Jet Ski – you could call these personal watercrafts 'motorcycles for the water'. They are built similar to a motorcycle in both form and style, except the hull is designed to punch through water using the water jet system. Users usually sit on the seat and guide it with the handlebars and can sit one to two people. Jet skis, like skiboats, are commonly used by law enforcement authorities and life guard organizations. More Jet Skis
Houseboat – a boat or barge that has modified for use as a standard human dwelling which includes a kitchen, full bathroom amenities, living area and bedroom. They can be separated into rooms or have a open design. Houseboats are motorized so that they can be moved from place to place on the water if needed and they are kept stationary by being moored at fixed points. More House Boats
9. Navigational Equipment & Instruments
In order to operate your watercraft successfully and safely owners should have a good working knowledge of the navigation equipment and electronics utilized by these craft. Some of the equipment may be handheld items as many oar and sail propelled vehicles do not have electronic devices hooked up to them.
Let’s take a look at some of the common devices that you will need to be familiar with whenever you take to the water.
Global Positioning System (GPS) – in a fixed mounted or handheld version, these hand electronic devices keep a track of where you are by coordinating the signals from four or more satellites orbiting the earth. Each GPS provides accurate local time and turns it into the latitude and longitude on a standard map and displays it for the user. Many GPS’s can give you precise directions from one place to another.
Fish Finder – these handy devices uses echo sounding, a type of SONAR, to find fish at the bottom of a lake, river, or other body of water. The device displays the location of the fish in comparison to the body of waters bottom usually on a digital or LCD display screen. Some of the fish finders on the market include GPS, chart-plotting, electronic compasses, and possibly even radar built-in.
VHF Marine Radio – these are used on motorized small boats and large ships to call for rescue service, communicate with marinas and harbors, and speak to harbor patrol. Some people also use them for collision avoidance, but it is not recommended as a reliable source. Most of these radios operate in the 156 to 174 MHz range.
Marine Radar – a device used to detect distant objects above and below water that determines their position, how fast they are moving towards you and what their characteristics are based on analysis of the radio waves that are bounced off of their surface. Radar has been used to navigate ships when the weather conditions make visible charting difficult.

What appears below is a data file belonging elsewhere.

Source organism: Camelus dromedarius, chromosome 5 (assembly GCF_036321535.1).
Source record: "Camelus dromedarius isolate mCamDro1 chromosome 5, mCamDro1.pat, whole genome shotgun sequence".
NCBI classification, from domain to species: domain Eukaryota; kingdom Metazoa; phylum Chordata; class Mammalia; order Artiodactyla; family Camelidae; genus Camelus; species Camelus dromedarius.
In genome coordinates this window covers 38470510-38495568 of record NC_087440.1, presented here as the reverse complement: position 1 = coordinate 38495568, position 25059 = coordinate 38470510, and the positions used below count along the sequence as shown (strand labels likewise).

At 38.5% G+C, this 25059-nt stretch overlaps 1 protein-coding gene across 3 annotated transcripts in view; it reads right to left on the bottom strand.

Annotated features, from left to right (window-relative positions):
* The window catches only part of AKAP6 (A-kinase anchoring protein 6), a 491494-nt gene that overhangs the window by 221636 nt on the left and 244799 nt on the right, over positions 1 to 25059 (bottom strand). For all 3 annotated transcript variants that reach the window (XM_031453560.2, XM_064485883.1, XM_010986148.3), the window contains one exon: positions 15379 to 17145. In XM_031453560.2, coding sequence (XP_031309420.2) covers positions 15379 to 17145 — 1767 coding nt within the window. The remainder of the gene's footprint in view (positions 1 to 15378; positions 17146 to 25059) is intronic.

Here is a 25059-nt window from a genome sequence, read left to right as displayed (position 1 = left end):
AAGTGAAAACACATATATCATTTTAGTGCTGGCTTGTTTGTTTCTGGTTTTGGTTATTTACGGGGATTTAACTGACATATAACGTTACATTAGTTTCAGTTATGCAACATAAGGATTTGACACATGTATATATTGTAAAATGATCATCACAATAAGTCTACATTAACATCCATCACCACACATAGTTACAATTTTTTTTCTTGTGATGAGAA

Marine Autopilots – designed to be used on a variety of different wheel styles, marine autopilots are devices that when programmed take over the control of steering the ship. These are especially handy during calm whether at night time while the owner or crew is asleep but needing to make time.
Marine Instruments – a group of devices used to make sure that the boat is operating efficiently. Used mostly on motorized watercraft, these are the instruments that are found on the boats cockpit panel. These instruments include but are not limited to: gas and fume detectors; fuel flow sensors; depth gauges; speed and temperature gauges; navigation gauges; and wind meters.
Compasses – used to determine the direction you are sailing in, many of these are built into the larger boats and sailing vessels. People who use smaller watercraft, such as row boats, can use just a plain, handheld compass in order to get the same readings. Compasses are useful with sextants and other course plotting devices.
Binoculars And Night Vision Scopes – these items are used to see long distances both in the daylight and at night. They are very helpful when scouting for land or marine life that may rise from the water when fishing. The night vision scopes help the crew see at night if they are night fishing or needing to see beyond the light of the ship.